Read full article

    How do movie genre tastes change with age?

    Today’s article is a response to a comment posted on an article I wrote last year entitled What films are older cinemagoers watching?  Jonathan asked which movies audiences aged 18-24 years old, 25-34 years old and 35-44 years old watch.

    By combing UK box office receipts and cinema exit polls, we can get a sense of how movie tastes differ by age. There are some notes at the bottom of this article which are worth reading if you want to know more about the data.

    Let’s start with the big picture…

    Who goes to the cinema?

    The original article focused on what movies the oldest segment of the UK cinema-going audience chooses to watch.  For slightly myopic reasons, the film industry’s demographic banding has historically labelled everybody older than …

    Read full article

    How important is the opening week to a movie’s total box office?

    I was contacted by a reader who asked about the importance of the opening weekend as a percentage of the total amount a movie will gross.  Specifically, they asked about Blank Panther, a movie which has stayed in cinemas for longer than most and for which the high point of press attention seemed to come a few weeks after its initial release.  “Does this mean that it made more money in weeks three and four than week one?” they asked.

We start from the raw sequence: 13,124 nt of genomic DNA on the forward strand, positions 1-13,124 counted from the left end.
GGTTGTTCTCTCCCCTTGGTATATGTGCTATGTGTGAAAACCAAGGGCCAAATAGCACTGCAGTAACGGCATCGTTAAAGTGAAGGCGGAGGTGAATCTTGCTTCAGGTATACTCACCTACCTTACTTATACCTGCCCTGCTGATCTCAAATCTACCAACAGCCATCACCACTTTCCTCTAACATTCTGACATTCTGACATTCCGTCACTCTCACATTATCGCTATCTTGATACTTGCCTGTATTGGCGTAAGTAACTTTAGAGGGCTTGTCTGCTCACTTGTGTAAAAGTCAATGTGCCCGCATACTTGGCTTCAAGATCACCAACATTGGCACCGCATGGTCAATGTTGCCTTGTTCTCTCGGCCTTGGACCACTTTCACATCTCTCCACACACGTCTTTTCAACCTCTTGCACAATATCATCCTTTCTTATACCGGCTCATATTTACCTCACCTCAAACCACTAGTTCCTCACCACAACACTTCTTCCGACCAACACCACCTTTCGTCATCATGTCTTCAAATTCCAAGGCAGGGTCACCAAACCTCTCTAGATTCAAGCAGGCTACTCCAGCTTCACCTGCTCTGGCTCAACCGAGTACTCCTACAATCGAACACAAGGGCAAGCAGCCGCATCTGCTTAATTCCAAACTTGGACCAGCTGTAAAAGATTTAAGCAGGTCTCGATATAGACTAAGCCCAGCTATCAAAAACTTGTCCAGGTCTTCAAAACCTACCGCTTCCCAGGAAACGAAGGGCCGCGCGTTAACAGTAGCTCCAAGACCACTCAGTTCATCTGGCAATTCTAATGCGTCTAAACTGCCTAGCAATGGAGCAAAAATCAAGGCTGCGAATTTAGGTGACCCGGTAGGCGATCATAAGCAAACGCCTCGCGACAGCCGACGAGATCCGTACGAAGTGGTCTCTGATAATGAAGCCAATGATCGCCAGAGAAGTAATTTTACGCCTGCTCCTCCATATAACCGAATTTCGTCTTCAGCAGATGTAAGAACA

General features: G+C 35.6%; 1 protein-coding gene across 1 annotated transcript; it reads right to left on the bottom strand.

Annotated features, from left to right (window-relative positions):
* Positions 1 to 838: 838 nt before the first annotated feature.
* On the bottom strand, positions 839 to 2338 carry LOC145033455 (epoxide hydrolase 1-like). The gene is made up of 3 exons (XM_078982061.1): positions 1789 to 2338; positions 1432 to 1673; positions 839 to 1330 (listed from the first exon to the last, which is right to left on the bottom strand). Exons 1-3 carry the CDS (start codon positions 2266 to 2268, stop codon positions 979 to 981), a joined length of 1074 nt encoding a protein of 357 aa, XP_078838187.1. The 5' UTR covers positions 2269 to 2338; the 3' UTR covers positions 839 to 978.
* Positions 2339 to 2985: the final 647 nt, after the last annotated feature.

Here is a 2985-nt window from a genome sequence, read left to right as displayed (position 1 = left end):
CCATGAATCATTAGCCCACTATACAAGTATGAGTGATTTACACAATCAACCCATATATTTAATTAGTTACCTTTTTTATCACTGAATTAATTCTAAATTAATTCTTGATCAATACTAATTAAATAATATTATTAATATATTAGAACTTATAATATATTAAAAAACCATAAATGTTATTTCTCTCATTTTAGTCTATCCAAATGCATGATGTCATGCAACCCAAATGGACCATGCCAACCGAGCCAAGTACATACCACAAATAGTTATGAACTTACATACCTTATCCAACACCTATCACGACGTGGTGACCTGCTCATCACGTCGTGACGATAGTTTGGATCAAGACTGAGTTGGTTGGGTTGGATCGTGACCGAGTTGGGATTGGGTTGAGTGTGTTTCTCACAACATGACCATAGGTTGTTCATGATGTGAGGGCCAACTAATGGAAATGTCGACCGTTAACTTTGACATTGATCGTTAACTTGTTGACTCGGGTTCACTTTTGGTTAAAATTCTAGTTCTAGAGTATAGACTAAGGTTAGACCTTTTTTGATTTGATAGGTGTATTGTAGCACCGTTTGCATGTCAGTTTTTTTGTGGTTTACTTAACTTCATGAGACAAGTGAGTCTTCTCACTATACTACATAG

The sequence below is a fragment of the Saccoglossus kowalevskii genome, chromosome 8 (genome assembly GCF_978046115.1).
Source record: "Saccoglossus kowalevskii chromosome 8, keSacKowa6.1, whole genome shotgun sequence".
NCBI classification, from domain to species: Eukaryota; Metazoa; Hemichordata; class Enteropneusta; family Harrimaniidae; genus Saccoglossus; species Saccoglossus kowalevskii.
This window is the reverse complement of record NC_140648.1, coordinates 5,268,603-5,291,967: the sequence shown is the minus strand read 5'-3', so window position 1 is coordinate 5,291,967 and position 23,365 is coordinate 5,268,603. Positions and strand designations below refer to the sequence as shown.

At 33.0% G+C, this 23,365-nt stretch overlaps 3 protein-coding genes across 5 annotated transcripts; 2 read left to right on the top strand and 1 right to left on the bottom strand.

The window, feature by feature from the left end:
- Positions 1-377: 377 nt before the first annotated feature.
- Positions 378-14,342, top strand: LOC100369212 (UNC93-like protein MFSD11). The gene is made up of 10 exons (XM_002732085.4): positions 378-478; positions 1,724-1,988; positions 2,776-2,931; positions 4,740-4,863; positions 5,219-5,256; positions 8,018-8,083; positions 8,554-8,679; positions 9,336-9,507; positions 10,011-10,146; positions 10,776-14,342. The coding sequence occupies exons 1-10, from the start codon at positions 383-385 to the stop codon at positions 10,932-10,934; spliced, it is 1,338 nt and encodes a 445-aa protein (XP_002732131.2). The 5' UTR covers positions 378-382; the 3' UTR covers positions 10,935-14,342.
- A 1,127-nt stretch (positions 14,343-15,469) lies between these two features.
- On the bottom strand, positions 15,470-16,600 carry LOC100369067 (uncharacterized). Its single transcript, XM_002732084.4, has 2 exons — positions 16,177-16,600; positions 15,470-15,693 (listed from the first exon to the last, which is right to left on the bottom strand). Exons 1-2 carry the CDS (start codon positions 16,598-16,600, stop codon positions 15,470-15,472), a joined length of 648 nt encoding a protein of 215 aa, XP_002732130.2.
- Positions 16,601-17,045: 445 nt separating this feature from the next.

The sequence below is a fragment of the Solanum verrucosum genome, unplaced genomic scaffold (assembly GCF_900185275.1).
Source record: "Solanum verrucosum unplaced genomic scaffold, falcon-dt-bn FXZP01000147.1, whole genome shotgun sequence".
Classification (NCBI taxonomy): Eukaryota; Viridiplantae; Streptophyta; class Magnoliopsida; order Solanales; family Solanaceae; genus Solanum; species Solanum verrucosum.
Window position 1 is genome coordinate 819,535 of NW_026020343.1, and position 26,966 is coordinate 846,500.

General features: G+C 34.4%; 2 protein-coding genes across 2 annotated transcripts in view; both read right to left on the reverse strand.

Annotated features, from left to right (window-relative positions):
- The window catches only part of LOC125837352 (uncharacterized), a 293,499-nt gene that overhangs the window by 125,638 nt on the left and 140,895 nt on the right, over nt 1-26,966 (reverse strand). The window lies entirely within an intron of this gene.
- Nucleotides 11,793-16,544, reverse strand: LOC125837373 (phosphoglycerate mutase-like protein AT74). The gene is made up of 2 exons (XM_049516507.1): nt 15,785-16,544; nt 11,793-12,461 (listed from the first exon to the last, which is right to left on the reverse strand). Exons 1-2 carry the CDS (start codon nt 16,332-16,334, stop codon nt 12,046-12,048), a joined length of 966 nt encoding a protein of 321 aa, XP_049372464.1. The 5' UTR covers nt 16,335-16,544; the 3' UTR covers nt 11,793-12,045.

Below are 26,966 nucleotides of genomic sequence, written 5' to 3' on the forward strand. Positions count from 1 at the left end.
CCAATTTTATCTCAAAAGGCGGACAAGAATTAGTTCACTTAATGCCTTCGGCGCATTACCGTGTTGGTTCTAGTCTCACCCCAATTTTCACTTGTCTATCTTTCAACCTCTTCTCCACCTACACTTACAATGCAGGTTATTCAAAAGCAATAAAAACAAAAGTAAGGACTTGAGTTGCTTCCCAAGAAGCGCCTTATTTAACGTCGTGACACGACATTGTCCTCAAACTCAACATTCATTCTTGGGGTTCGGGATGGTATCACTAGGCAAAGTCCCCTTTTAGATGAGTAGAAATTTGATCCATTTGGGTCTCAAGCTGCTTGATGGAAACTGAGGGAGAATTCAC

The significance of the opening week’s gross is a great topic to study, so I took a look.  I built a database of all movies released domestically (i.e. in American and Canadian cinemas) in the twenty years between 1998 and 2017, inclusive.  I …

    Read full article

    The prevalence of sequels, remakes and original movies

    Over the weekend, I saw Avengers: Infinity War.  I shall avoid talking about the actual movie so you don’t have to worry about spoilers here.  What I do want to discuss is originality amongst top movies.  Before the Avengers began saving the world, we were treated to trailers for nothing but sequels, prequels and other movies based on existing material.